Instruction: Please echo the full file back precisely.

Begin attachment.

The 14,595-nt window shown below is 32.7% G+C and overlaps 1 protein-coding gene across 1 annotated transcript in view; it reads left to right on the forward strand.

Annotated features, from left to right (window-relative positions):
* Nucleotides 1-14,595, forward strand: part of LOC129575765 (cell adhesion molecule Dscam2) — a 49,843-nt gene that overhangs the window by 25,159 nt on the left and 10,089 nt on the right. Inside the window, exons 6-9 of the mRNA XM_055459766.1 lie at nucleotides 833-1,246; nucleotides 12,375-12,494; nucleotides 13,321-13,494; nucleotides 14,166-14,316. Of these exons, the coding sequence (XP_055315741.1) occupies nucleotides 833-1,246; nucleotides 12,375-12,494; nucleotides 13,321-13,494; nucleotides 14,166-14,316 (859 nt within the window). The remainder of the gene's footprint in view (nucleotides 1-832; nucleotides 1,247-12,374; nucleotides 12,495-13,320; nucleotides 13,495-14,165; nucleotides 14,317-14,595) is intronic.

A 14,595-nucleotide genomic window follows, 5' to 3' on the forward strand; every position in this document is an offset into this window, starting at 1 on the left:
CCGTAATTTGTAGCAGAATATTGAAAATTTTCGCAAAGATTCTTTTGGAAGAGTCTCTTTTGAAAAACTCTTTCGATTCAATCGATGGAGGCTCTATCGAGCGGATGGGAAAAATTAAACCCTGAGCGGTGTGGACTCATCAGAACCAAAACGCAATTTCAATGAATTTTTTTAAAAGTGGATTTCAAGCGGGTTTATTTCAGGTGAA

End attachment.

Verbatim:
The 14,595-nt window shown below is 32.7% G+C and overlaps 1 protein-coding gene across 1 annotated transcript in view; it reads left to right on the forward strand.

Annotated features, from left to right (window-relative positions):
* Nucleotides 1-14,595, forward strand: part of LOC129575765 (cell adhesion molecule Dscam2) — a 49,843-nt gene that overhangs the window by 25,159 nt on the left and 10,089 nt on the right. Inside the window, exons 6-9 of the mRNA XM_055459766.1 lie at nucleotides 833-1,246; nucleotides 12,375-12,494; nucleotides 13,321-13,494; nucleotides 14,166-14,316. Of these exons, the coding sequence (XP_055315741.1) occupies nucleotides 833-1,246; nucleotides 12,375-12,494; nucleotides 13,321-13,494; nucleotides 14,166-14,316 (859 nt within the window). The remainder of the gene's footprint in view (nucleotides 1-832; nucleotides 1,247-12,374; nucleotides 12,495-13,320; nucleotides 13,495-14,165; nucleotides 14,317-14,595) is intronic.

A 14,595-nucleotide genomic window follows, 5' to 3' on the forward strand; every position in this document is an offset into this window, starting at 1 on the left:
CCGTAATTTGTAGCAGAATATTGAAAATTTTCGCAAAGATTCTTTTGGAAGAGTCTCTTTTGAAAAACTCTTTCGATTCAATCGATGGAGGCTCTATCGAGCGGATGGGAAAAATTAAACCCTGAGCGGTGTGGACTCATCAGAACCAAAACGCAATTTCAATGAATTTTTTTAAAAGTGGATTTCAAGCGGGTTTATTTCAGGTGAA